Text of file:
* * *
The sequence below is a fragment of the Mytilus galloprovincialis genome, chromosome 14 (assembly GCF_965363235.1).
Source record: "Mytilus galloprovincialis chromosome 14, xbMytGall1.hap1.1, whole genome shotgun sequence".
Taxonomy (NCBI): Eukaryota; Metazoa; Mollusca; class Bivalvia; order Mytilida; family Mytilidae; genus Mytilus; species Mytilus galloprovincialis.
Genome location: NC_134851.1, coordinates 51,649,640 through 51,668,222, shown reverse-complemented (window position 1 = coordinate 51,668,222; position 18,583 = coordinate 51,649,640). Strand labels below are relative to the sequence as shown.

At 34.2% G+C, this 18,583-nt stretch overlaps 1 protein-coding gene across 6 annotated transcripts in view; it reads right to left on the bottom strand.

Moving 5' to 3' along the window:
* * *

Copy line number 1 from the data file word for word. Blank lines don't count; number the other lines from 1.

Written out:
The sequence below is a fragment of the Mytilus galloprovincialis genome, chromosome 14 (assembly GCF_965363235.1).